The first schools to teach in Welsh catered for children in areas where Welsh was the first language. A private Welsh medium primary school was established in Aberystwyth in 1939, but the first to be supported by public funding was opened in 1947 in Llanelli. The first Welsh medium secondary school was Ysgol Glan Clwyd in North Wales, opened in 1956, initially at Rhyl and then at St Asaph.
However, by the 1960s, increasing numbers of pupils in Welsh-medium education came from non-Welsh speaking homes - people sent their children there because it was believed that these schools achieved higher performance levels in examinations.
In 1988, the Education Reform Act gave Welsh the status of a core subject of the National Curriculum in Wales in predominantly Welsh speaking and bilingual schools, and the status of a foundation subject in the rest of the schools in Wales.
How are things taught?
Most Welsh medium secondary schools teach the majority of subjects through the medium of Welsh (i.e. lessons are delivered in Welsh), or bilingually, using both English and Welsh.
Support for Welsh language teaching is provided by a national team of mobile teachers called Athrawon Bro. They travel from school to school to support teachers and pupils in learning Welsh, and learning through Welsh.
Maths and science
Most Welsh medium schools teach maths and science in Welsh, but a few offer Maths and Science through the medium of English. There is a debate about this policy. Supporters of an all-Welsh medium curriculum claim superior examination success. Some teachers find the use of both Welsh and English works successfully. Others argue for science in particular to be taught in the language of most international scientific enquiry - English.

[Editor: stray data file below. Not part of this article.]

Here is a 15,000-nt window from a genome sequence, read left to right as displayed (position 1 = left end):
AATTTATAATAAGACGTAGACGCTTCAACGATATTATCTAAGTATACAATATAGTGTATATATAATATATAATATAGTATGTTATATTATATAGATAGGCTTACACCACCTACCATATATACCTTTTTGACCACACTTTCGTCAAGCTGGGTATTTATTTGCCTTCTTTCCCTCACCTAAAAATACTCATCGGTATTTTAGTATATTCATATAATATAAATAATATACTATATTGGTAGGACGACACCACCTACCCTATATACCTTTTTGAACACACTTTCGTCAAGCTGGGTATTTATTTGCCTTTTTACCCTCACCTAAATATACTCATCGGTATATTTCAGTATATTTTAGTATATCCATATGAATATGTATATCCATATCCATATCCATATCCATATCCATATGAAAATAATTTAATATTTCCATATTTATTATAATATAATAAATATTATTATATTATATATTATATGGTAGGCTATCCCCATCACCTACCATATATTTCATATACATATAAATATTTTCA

Typically, in Welsh speaking schools, English is introduced at age 7 for children from Welsh language homes. Generally, pupils learn quickly to read, write and use the language just as well as children from English language homes.
By the time your children are 10 or 11 years old, you should find your bilingual children have English language abilities similar to those of children who don't speak Welsh (i.e. who are 'mono-lingual').
It is rare for children in Welsh medium education to fall behind on English language competence. English is so dominant in the mass media and in streets and shops, that children tend to become fluent bilinguals - and have the advantage of two languages and cultures.